Margaret Busby was born in Ghana and educated in the UK. She became the first black woman publisher – and, at the time, the youngest publisher – in Britain when she co-founded Allison and Busby in 1967. Two years later she made history by publishing Sam Greenlee’s much-rejected novel The Spook Who Sat by the Door, which became required reading at the FBI Academy and is thought to have inspired the Blaxploitation genre in American cinema. Other Allison & Busby authors included C.L.R. James, Rosa Guy, Michael Moorcock, Buchi Emecheta, Nuruddin Farah, B. Traven, James Ellroy, Nuruddin Farah and J.G. Ballard.
An independent editor, writer, broadcaster and critic since the 1990s, Margaret has contributed to many publications – including The Guardian, The Observer, New Statesman and TLS – and judged numerous literary prizes, including the Caine Prize, the Commonwealth Book Prize, the Orange Award for New Writers and the Independent Foreign Fiction Prize. Her writing for the stage includes Sankofa (1999), Yaa Asantewaa – Warrior Queen (2001) and An African Cargo (2007), and her radio adaptations comprise work by Jean Rhys, Wole Soyinka, Sam Selvon and Henry Louis Gates Jr.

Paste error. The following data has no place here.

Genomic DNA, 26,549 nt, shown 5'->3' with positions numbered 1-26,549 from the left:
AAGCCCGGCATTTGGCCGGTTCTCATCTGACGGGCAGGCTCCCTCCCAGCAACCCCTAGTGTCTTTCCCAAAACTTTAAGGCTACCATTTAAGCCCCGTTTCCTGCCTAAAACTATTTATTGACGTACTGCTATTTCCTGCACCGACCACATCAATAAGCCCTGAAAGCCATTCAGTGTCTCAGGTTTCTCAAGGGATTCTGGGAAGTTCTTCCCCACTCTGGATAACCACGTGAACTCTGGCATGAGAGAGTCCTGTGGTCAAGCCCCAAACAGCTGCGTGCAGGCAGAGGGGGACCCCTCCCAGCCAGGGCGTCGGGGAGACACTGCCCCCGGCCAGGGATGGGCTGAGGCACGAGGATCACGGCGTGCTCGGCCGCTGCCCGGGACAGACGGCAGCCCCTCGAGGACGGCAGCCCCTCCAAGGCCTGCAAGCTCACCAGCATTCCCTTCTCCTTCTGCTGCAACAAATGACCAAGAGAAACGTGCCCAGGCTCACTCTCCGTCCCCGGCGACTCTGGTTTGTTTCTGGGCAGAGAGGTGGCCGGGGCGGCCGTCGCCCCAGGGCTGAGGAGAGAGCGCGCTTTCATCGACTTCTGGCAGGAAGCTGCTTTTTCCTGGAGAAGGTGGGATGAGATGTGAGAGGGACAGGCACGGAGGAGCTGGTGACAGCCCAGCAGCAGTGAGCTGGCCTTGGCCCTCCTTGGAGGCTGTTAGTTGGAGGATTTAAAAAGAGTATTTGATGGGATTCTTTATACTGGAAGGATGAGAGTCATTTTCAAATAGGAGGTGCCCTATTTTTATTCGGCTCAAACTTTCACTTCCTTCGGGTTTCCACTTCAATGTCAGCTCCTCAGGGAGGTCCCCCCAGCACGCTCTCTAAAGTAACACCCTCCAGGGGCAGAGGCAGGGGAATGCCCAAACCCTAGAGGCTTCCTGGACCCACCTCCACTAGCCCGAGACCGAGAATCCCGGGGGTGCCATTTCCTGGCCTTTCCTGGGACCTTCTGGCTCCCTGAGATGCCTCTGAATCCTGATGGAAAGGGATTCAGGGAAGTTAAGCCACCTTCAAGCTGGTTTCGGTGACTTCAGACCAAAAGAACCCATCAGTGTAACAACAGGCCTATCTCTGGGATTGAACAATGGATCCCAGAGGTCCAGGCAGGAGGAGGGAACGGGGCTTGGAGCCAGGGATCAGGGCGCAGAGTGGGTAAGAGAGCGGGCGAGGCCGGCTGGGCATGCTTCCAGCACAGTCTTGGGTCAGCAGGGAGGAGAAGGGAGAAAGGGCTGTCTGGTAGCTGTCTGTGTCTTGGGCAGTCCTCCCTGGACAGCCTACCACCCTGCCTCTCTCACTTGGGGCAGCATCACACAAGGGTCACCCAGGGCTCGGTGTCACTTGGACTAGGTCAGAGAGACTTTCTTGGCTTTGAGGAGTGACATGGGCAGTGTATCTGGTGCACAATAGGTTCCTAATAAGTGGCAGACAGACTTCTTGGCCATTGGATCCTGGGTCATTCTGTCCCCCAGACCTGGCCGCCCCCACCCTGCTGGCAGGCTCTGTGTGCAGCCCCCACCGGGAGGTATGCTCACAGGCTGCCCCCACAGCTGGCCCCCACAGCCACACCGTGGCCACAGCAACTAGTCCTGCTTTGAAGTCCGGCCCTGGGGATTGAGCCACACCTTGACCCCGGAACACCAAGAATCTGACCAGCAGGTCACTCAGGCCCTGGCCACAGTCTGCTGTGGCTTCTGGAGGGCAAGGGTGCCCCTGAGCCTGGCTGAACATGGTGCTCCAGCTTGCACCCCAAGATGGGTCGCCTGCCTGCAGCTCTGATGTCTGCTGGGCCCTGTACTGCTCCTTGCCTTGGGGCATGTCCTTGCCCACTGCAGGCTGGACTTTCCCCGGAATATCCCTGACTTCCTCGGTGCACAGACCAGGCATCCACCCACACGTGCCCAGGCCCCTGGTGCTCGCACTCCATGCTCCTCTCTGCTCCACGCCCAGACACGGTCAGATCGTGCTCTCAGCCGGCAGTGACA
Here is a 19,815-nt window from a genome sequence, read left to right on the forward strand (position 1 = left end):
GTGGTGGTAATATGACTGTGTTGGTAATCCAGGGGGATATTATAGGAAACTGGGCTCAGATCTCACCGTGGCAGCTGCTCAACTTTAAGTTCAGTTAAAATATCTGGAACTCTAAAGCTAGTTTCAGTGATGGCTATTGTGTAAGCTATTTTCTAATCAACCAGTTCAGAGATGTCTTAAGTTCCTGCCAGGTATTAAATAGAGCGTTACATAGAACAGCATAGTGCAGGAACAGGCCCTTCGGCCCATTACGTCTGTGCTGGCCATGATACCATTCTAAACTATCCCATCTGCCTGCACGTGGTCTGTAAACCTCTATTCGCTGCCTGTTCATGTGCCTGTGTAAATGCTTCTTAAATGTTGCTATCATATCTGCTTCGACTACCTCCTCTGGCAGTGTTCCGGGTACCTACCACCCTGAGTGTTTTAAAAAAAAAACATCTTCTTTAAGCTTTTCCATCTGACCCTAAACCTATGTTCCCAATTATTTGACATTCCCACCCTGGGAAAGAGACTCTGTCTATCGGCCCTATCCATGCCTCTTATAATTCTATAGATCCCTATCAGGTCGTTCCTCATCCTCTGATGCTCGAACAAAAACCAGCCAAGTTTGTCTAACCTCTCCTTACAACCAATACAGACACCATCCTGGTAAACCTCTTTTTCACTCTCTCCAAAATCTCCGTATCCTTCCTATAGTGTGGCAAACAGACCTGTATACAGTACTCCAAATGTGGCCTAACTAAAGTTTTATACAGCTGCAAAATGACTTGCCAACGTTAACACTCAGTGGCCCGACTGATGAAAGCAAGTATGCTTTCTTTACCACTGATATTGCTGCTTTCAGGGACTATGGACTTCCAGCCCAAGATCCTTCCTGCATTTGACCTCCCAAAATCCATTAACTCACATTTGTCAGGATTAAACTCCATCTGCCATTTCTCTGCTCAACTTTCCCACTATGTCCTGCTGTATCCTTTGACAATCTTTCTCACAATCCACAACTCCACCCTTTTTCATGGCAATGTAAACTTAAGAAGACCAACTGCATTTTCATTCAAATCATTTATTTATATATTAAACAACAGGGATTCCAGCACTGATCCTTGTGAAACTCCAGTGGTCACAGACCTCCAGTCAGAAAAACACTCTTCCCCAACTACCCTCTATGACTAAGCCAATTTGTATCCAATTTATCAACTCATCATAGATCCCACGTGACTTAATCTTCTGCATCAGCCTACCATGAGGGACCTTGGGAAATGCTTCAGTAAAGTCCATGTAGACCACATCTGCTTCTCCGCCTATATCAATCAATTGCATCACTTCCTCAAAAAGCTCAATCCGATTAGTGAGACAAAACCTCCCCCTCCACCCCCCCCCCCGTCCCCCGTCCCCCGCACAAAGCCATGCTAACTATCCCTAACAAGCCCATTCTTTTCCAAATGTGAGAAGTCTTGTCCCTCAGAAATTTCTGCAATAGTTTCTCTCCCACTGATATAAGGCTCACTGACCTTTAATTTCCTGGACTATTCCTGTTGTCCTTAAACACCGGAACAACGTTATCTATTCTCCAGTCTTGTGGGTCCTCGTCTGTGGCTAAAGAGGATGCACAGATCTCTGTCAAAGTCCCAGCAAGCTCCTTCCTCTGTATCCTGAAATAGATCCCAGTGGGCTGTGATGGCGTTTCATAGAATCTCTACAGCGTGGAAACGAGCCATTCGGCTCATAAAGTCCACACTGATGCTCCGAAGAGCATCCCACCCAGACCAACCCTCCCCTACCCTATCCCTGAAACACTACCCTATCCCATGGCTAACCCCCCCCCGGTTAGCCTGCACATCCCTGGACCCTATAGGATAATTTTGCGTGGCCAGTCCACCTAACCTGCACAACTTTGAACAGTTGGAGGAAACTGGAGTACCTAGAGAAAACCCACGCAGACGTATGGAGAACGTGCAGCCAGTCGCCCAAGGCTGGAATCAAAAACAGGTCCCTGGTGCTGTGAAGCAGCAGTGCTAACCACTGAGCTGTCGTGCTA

In 1992, Margaret compiled the pioneering anthology Daughters of Africa, which brought together writing by more than 200 women of African descent. Her follow-up, New Daughters of Africa, added another 200 writers and was published to great acclaim last year. All 200 contributors to that volume donated their fees in order to set up a new scholarship for a black, female student ordinarily resident in Africa to do a postgraduate degree in Literature or Translation at SOAS, University of London.
A long-time cultural activist, Margaret has worked continuously for diversity within the publishing industry. She has been awarded the Royal Society of Literature’s prestigious Benson Medal, and the Royal African Society’s inaugural Lifetime Achievement Award. She was appointed OBE for services to literature and publishing in 2006.
In the late 1980s Margaret rented her flat in Notting Hill to the young Ben Okri, who wrote his first novel there; The Famished Road went on the win The Booker Prize in 1991.